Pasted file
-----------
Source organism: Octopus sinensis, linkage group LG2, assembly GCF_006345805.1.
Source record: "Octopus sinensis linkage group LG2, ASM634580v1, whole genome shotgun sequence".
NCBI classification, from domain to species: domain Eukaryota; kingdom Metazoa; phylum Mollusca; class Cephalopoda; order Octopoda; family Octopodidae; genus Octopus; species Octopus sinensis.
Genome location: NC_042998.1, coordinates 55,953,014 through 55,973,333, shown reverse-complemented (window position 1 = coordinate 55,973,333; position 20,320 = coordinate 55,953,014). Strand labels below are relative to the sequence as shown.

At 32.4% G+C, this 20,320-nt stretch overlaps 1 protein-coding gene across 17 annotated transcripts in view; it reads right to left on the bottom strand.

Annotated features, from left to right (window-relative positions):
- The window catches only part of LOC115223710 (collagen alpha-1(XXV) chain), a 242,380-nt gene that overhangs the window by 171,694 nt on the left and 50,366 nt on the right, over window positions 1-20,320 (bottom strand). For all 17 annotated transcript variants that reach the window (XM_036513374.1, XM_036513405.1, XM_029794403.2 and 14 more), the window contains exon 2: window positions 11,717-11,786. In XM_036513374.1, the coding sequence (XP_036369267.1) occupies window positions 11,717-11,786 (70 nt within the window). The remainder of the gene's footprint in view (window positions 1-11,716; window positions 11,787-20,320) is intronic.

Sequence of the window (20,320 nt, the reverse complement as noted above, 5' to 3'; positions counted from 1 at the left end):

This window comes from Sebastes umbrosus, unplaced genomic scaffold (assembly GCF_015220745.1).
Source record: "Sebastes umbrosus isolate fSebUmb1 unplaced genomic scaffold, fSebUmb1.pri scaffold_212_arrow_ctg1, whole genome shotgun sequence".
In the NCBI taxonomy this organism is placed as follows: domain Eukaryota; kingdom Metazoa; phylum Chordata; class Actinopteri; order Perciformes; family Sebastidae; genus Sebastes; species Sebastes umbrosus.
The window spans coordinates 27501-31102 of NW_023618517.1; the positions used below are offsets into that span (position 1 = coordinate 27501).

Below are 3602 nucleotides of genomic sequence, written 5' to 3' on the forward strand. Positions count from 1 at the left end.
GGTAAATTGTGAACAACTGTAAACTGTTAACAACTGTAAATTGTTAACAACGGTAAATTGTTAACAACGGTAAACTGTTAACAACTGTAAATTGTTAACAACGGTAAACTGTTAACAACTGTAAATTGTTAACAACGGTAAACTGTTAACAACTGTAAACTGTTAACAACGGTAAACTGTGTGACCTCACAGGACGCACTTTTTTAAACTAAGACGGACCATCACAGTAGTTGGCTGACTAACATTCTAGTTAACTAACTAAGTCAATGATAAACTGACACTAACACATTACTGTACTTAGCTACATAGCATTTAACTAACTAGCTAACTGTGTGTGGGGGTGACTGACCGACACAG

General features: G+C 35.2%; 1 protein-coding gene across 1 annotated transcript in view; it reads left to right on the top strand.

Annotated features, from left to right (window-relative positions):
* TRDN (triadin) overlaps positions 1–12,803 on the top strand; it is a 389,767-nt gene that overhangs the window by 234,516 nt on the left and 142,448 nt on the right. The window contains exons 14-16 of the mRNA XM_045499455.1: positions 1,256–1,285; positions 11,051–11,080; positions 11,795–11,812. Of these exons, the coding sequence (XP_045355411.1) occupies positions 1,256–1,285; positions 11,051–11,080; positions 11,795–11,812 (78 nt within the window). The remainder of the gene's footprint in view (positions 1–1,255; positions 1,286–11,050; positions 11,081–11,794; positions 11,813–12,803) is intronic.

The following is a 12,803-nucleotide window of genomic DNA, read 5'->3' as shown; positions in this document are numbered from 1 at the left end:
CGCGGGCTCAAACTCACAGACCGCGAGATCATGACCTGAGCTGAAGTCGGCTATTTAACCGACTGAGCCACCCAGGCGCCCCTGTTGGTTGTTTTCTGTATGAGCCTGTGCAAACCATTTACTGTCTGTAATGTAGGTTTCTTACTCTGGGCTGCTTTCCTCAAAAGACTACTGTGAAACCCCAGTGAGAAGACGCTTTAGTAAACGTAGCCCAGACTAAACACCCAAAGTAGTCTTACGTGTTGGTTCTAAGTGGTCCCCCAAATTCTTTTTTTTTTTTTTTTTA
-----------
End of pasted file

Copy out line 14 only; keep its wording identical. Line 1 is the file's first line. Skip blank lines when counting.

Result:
GGTAAATTGTGAACAACTGTAAACTGTTAACAACTGTAAATTGTTAACAACGGTAAATTGTTAACAACGGTAAACTGTTAACAACTGTAAATTGTTAACAACGGTAAACTGTTAACAACTGTAAATTGTTAACAACGGTAAACTGTTAACAACTGTAAACTGTTAACAACGGTAAACTGTGTGACCTCACAGGACGCACTTTTTTAAACTAAGACGGACCATCACAGTAGTTGGCTGACTAACATTCTAGTTAACTAACTAAGTCAATGATAAACTGACACTAACACATTACTGTACTTAGCTACATAGCATTTAACTAACTAGCTAACTGTGTGTGGGGGTGACTGACCGACACAG